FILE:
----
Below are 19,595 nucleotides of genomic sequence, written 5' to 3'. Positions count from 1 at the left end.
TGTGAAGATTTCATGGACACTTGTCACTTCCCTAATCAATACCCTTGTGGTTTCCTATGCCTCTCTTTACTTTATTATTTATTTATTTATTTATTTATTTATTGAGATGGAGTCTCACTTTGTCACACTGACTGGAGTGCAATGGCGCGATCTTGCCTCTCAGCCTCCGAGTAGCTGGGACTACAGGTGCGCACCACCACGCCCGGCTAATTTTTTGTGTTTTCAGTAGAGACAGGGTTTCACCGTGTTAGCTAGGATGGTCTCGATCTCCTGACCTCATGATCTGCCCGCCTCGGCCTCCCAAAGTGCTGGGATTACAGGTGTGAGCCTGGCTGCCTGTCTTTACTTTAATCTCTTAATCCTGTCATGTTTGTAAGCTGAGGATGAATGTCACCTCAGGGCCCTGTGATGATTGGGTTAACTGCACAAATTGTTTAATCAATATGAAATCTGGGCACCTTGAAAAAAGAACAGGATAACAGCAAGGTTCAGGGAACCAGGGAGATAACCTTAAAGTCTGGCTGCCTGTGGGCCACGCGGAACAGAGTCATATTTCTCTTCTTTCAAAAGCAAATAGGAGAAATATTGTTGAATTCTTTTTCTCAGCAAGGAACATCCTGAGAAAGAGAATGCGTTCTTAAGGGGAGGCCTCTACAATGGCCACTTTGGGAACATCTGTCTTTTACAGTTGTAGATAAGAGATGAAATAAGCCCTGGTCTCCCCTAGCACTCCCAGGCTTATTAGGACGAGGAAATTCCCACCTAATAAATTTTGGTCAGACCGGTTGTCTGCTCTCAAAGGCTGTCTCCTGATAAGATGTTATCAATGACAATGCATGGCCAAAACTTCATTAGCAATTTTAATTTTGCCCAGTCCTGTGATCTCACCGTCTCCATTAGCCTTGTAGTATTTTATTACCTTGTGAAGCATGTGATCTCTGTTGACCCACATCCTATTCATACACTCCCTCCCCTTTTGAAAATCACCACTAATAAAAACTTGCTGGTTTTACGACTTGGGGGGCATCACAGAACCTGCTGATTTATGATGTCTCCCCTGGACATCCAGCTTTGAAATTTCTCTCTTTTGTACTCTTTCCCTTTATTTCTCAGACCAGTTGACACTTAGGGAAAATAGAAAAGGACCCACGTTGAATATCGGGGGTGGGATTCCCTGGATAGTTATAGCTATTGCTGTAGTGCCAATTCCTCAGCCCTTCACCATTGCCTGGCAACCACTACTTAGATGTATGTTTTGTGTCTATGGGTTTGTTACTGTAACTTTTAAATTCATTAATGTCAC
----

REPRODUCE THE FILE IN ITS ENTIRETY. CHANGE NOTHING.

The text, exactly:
Below are 19,595 nucleotides of genomic sequence, written 5' to 3'. Positions count from 1 at the left end.
TGTGAAGATTTCATGGACACTTGTCACTTCCCTAATCAATACCCTTGTGGTTTCCTATGCCTCTCTTTACTTTATTATTTATTTATTTATTTATTTATTTATTGAGATGGAGTCTCACTTTGTCACACTGACTGGAGTGCAATGGCGCGATCTTGCCTCTCAGCCTCCGAGTAGCTGGGACTACAGGTGCGCACCACCACGCCCGGCTAATTTTTTGTGTTTTCAGTAGAGACAGGGTTTCACCGTGTTAGCTAGGATGGTCTCGATCTCCTGACCTCATGATCTGCCCGCCTCGGCCTCCCAAAGTGCTGGGATTACAGGTGTGAGCCTGGCTGCCTGTCTTTACTTTAATCTCTTAATCCTGTCATGTTTGTAAGCTGAGGATGAATGTCACCTCAGGGCCCTGTGATGATTGGGTTAACTGCACAAATTGTTTAATCAATATGAAATCTGGGCACCTTGAAAAAAGAACAGGATAACAGCAAGGTTCAGGGAACCAGGGAGATAACCTTAAAGTCTGGCTGCCTGTGGGCCACGCGGAACAGAGTCATATTTCTCTTCTTTCAAAAGCAAATAGGAGAAATATTGTTGAATTCTTTTTCTCAGCAAGGAACATCCTGAGAAAGAGAATGCGTTCTTAAGGGGAGGCCTCTACAATGGCCACTTTGGGAACATCTGTCTTTTACAGTTGTAGATAAGAGATGAAATAAGCCCTGGTCTCCCCTAGCACTCCCAGGCTTATTAGGACGAGGAAATTCCCACCTAATAAATTTTGGTCAGACCGGTTGTCTGCTCTCAAAGGCTGTCTCCTGATAAGATGTTATCAATGACAATGCATGGCCAAAACTTCATTAGCAATTTTAATTTTGCCCAGTCCTGTGATCTCACCGTCTCCATTAGCCTTGTAGTATTTTATTACCTTGTGAAGCATGTGATCTCTGTTGACCCACATCCTATTCATACACTCCCTCCCCTTTTGAAAATCACCACTAATAAAAACTTGCTGGTTTTACGACTTGGGGGGCATCACAGAACCTGCTGATTTATGATGTCTCCCCTGGACATCCAGCTTTGAAATTTCTCTCTTTTGTACTCTTTCCCTTTATTTCTCAGACCAGTTGACACTTAGGGAAAATAGAAAAGGACCCACGTTGAATATCGGGGGTGGGATTCCCTGGATAGTTATAGCTATTGCTGTAGTGCCAATTCCTCAGCCCTTCACCATTGCCTGGCAACCACTACTTAGATGTATGTTTTGTGTCTATGGGTTTGTTACTGTAACTTTTAAATTCATTAATGTCAC